Selectboard meeting fosters community conversation on useful but not burdensome restrictions
By Cristina Kumka and Polly Lynn
Killington will take steps toward adopting a new ordinance that restricts gunfire along certain town roads. The details, however, are still being ironed out after the town Select Board and the police chief received input from citizens at the Select Board meeting, May 5. About 18 residents attended the Tuesday meeting.
Chief Whit Montgomery, in response to numerous calls from residents about noisy, rapid gunfire along River Road, proposed a plan for “restricted firearms discharge areas.”
Under state law, towns cannot restrict the possession of guns nor one’s ability to hunt, fish or trap but towns and cities can regulate or prohibit gun use within the borders of their specific town.
“With those two directions by the state, it allowed me to come up with an idea that would be best for our town,” Montgomery said.
“The different parts of the town that I am recommending we have restrictions on… are River Road, Schoolhouse Road, West Park Road, Barrows Town Road and Roaring Brook Road,” he said, explaining that these areas are in close proximity to schools, recreational areas and golf courses. There was subsequent discussion on whether or not all of River Road needed to be restricted. The 4.8 miles on the other side of Thundering Brook Road may be excluded as they are a significant distance from town library and recreation fields and trails.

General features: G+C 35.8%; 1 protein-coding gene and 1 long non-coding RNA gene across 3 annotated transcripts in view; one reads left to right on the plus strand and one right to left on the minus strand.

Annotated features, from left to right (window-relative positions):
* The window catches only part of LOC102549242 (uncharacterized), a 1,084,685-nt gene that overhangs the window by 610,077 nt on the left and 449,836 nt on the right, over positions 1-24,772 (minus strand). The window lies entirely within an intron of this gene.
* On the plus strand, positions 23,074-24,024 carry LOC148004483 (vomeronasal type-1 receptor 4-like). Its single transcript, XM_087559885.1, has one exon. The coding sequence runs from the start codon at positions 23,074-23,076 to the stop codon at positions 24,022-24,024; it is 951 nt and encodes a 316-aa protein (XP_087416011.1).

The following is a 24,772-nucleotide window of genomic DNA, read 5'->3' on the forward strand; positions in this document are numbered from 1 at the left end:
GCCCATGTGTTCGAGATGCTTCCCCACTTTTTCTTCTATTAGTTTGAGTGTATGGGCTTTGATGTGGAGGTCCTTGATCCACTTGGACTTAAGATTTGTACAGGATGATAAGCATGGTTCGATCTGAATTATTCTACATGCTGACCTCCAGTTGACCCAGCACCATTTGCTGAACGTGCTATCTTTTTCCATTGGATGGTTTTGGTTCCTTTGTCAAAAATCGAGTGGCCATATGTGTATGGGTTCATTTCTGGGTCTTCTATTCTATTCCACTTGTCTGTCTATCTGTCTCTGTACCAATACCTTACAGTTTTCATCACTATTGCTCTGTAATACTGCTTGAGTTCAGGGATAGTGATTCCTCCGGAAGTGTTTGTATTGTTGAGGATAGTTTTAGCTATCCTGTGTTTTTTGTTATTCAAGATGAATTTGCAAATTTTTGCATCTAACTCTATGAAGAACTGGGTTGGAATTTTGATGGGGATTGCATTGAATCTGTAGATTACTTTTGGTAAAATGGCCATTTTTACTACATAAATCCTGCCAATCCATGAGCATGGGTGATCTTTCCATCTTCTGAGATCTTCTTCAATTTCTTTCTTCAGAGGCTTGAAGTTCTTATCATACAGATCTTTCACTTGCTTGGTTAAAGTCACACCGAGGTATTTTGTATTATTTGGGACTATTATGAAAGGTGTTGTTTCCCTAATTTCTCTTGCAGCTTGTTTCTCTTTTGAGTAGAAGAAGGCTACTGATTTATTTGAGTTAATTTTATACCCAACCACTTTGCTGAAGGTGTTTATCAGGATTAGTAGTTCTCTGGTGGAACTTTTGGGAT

Montgomery said the prohibited area would extend 200 yards from the roads. He proposed fines ranging from $50 per ticket for a first offense to $200 per ticket for a fourth offense and all subsequent violations.
Defense of your life, property or animals, butchering farm animals, as well as hunting, would be exempt from the restrictions, he said.
“It’s mainly target shooting we are trying to eliminate from certain areas,” Select Board Chairwoman Patty McGrath summarized.
“What we are trying to discourage is someone, generally in their backyard with close neighbors, popping off and doing this. There is a balance. You have a right to have a gun but you have to be a good neighbor… respectful,” McGrath said.
McGrath wanted to hear from more “gun owners and people who hear the noise” prior to approving any new proposal for a town ordinance on gun fire restrictions.
Cristina Kumka is a correspondent for The Mountain Times, [email protected]